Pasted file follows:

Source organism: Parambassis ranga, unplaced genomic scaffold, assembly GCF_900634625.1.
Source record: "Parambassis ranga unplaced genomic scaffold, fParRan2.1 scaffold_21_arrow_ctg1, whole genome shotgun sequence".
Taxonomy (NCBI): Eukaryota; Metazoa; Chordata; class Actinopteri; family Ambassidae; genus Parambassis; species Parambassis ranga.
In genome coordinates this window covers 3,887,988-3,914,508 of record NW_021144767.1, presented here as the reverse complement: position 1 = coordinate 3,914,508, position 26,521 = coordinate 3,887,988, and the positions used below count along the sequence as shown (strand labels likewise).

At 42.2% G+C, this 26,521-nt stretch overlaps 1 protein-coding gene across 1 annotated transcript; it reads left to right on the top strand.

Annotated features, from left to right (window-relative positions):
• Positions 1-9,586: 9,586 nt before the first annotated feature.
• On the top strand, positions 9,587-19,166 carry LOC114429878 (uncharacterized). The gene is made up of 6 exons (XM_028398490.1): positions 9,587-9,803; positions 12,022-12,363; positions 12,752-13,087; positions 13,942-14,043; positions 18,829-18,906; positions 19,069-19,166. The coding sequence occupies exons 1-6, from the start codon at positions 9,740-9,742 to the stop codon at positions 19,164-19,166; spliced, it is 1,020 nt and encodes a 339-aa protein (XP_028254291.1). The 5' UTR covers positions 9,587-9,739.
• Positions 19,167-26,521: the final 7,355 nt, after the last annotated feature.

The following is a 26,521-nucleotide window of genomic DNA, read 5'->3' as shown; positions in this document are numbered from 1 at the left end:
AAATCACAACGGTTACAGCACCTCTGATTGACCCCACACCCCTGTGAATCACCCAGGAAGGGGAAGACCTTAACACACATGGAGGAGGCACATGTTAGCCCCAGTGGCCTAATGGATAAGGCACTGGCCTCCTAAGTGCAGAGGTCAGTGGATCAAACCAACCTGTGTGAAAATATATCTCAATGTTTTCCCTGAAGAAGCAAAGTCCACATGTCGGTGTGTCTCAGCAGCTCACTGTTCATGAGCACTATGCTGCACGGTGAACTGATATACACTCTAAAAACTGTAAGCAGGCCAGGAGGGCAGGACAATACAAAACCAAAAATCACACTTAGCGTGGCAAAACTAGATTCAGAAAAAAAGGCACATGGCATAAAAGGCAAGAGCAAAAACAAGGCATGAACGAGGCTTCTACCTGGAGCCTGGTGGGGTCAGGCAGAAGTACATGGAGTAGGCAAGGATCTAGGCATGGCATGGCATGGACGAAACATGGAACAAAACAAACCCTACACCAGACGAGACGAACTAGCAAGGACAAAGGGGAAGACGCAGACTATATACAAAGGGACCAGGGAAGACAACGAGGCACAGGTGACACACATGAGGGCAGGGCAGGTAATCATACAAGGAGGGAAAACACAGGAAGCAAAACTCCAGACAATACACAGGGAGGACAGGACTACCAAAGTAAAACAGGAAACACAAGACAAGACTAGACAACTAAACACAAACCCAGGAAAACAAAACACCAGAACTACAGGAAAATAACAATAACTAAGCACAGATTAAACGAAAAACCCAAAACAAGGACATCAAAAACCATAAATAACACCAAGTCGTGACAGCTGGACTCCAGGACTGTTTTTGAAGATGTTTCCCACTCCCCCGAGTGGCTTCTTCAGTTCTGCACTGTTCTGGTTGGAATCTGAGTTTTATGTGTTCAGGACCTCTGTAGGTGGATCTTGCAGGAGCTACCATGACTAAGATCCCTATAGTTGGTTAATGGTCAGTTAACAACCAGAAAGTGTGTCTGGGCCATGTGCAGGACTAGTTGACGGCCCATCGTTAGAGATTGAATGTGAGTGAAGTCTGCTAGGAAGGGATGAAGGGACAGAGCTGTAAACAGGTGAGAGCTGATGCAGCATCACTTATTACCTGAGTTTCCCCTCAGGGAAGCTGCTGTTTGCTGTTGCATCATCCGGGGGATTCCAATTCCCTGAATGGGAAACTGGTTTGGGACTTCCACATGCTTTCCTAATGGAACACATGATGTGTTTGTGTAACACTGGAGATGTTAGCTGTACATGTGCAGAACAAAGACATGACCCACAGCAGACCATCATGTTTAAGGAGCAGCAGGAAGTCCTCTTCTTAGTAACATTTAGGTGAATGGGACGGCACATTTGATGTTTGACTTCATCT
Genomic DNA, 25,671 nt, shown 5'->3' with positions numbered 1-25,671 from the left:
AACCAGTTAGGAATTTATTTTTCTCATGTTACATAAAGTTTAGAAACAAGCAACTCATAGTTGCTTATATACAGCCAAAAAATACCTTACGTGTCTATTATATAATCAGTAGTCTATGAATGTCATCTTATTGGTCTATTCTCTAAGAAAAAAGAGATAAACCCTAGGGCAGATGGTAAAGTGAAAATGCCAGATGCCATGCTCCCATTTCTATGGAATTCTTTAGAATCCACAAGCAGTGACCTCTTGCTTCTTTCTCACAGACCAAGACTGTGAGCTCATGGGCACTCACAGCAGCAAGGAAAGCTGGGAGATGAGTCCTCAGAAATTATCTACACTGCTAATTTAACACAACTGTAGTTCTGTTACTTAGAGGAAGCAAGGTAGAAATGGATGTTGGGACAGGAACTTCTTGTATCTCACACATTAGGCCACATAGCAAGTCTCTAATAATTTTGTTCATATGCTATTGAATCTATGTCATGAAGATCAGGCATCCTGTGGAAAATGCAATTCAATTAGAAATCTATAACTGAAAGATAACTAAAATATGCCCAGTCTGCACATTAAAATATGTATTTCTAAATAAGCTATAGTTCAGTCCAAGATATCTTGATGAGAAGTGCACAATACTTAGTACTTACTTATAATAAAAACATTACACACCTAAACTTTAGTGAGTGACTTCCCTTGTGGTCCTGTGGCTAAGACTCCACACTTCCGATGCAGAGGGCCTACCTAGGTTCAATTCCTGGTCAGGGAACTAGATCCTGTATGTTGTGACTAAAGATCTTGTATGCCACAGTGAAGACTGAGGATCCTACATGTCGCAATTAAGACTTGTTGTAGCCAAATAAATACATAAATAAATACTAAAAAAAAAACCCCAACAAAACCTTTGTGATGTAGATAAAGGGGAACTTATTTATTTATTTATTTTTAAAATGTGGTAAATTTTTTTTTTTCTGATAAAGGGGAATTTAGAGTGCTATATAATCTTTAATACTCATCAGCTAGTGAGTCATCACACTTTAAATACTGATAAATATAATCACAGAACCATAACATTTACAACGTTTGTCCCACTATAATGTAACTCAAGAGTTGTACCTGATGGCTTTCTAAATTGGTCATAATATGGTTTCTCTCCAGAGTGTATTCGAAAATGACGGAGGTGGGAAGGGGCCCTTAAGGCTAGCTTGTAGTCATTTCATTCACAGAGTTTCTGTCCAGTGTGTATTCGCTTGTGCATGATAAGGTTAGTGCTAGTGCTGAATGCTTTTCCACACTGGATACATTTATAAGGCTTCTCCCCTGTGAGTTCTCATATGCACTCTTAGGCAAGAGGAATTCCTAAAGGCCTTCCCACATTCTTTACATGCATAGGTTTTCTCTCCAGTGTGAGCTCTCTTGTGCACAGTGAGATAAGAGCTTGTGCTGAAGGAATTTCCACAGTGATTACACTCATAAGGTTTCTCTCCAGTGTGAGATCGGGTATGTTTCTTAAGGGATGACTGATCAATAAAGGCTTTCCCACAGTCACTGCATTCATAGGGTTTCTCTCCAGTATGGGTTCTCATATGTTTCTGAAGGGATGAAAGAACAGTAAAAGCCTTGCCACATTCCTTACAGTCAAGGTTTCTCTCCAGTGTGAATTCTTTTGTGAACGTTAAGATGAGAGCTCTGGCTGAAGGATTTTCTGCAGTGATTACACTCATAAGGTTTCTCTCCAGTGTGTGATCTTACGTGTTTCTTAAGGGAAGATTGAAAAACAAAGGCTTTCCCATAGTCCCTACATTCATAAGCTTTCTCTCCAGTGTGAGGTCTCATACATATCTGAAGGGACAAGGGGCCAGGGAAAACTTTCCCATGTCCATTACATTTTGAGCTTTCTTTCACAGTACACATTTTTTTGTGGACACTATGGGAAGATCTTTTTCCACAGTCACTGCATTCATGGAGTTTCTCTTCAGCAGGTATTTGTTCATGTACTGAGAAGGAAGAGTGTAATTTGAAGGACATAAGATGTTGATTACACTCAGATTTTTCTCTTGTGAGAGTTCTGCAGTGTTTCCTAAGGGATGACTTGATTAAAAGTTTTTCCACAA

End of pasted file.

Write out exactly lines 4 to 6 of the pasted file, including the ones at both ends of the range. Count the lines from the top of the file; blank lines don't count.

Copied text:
In genome coordinates this window covers 3,887,988-3,914,508 of record NW_021144767.1, presented here as the reverse complement: position 1 = coordinate 3,914,508, position 26,521 = coordinate 3,887,988, and the positions used below count along the sequence as shown (strand labels likewise).

At 42.2% G+C, this 26,521-nt stretch overlaps 1 protein-coding gene across 1 annotated transcript; it reads left to right on the top strand.

Annotated features, from left to right (window-relative positions):